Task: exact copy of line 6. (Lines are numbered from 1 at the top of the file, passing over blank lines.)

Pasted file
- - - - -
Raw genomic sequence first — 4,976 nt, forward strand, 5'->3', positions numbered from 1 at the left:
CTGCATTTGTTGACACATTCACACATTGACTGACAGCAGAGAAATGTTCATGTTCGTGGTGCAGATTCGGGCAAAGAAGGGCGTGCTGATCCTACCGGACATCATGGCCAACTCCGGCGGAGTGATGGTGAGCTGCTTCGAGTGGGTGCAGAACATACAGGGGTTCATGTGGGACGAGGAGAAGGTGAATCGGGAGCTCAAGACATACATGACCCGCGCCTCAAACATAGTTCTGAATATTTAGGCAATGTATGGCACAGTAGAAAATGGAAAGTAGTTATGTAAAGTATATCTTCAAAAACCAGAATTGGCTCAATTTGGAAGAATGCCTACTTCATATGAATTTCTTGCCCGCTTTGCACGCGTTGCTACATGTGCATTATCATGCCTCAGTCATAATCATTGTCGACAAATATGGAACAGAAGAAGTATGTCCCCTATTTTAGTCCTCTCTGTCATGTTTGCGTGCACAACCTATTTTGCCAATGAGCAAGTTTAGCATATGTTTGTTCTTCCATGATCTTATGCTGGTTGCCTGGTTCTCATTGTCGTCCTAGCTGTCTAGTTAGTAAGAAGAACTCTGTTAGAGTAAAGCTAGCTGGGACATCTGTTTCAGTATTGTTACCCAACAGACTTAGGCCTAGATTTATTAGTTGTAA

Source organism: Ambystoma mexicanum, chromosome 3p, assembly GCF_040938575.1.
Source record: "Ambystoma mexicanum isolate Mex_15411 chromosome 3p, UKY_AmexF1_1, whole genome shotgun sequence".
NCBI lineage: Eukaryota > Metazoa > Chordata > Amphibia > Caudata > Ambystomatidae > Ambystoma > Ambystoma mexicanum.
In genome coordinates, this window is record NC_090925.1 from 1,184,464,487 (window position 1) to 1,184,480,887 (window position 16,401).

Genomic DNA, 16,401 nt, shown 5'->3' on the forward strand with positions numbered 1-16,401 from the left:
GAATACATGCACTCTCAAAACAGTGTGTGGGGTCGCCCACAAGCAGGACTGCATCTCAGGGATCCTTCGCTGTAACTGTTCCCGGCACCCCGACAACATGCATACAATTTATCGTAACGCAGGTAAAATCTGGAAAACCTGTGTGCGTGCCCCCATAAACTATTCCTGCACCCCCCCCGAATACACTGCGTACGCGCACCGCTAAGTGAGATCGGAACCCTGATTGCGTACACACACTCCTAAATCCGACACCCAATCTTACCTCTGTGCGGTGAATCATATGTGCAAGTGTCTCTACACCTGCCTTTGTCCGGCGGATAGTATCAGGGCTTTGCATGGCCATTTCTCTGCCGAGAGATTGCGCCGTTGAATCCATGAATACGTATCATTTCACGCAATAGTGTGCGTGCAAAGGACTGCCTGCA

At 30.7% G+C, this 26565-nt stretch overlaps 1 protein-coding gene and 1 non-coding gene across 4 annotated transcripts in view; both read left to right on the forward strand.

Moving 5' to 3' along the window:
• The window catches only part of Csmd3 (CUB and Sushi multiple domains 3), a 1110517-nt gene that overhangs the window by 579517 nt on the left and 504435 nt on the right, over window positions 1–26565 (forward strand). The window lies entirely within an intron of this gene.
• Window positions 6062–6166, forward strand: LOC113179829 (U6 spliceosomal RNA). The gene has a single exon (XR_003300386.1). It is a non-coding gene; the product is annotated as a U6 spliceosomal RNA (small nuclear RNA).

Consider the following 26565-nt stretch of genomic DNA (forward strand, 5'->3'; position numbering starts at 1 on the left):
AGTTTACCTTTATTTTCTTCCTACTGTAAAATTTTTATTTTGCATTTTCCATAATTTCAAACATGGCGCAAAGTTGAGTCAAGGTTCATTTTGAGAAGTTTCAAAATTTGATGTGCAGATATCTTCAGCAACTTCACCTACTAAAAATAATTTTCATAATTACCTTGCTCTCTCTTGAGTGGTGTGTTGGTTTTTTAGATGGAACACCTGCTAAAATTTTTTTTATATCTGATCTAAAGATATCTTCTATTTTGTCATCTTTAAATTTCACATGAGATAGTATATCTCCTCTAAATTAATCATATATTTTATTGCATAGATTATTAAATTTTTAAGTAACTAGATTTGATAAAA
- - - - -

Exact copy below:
In genome coordinates, this window is record NC_090925.1 from 1,184,464,487 (window position 1) to 1,184,480,887 (window position 16,401).